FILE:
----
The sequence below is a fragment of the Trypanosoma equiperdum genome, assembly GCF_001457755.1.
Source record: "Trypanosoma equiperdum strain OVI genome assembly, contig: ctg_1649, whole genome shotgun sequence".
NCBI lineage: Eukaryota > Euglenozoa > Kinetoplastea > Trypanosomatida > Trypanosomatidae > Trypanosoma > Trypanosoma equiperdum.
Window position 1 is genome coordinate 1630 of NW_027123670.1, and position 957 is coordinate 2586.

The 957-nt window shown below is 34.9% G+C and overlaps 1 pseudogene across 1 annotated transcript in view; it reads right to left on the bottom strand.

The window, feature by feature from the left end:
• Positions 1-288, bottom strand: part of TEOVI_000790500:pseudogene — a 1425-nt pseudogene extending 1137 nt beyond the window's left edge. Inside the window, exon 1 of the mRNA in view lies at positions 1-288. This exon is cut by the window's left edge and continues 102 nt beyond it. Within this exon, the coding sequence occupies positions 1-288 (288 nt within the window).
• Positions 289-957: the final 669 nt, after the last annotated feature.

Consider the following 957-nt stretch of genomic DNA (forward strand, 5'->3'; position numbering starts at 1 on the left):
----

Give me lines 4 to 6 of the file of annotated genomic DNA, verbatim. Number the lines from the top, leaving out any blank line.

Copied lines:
Window position 1 is genome coordinate 1630 of NW_027123670.1, and position 957 is coordinate 2586.

The 957-nt window shown below is 34.9% G+C and overlaps 1 pseudogene across 1 annotated transcript in view; it reads right to left on the bottom strand.

The window, feature by feature from the left end: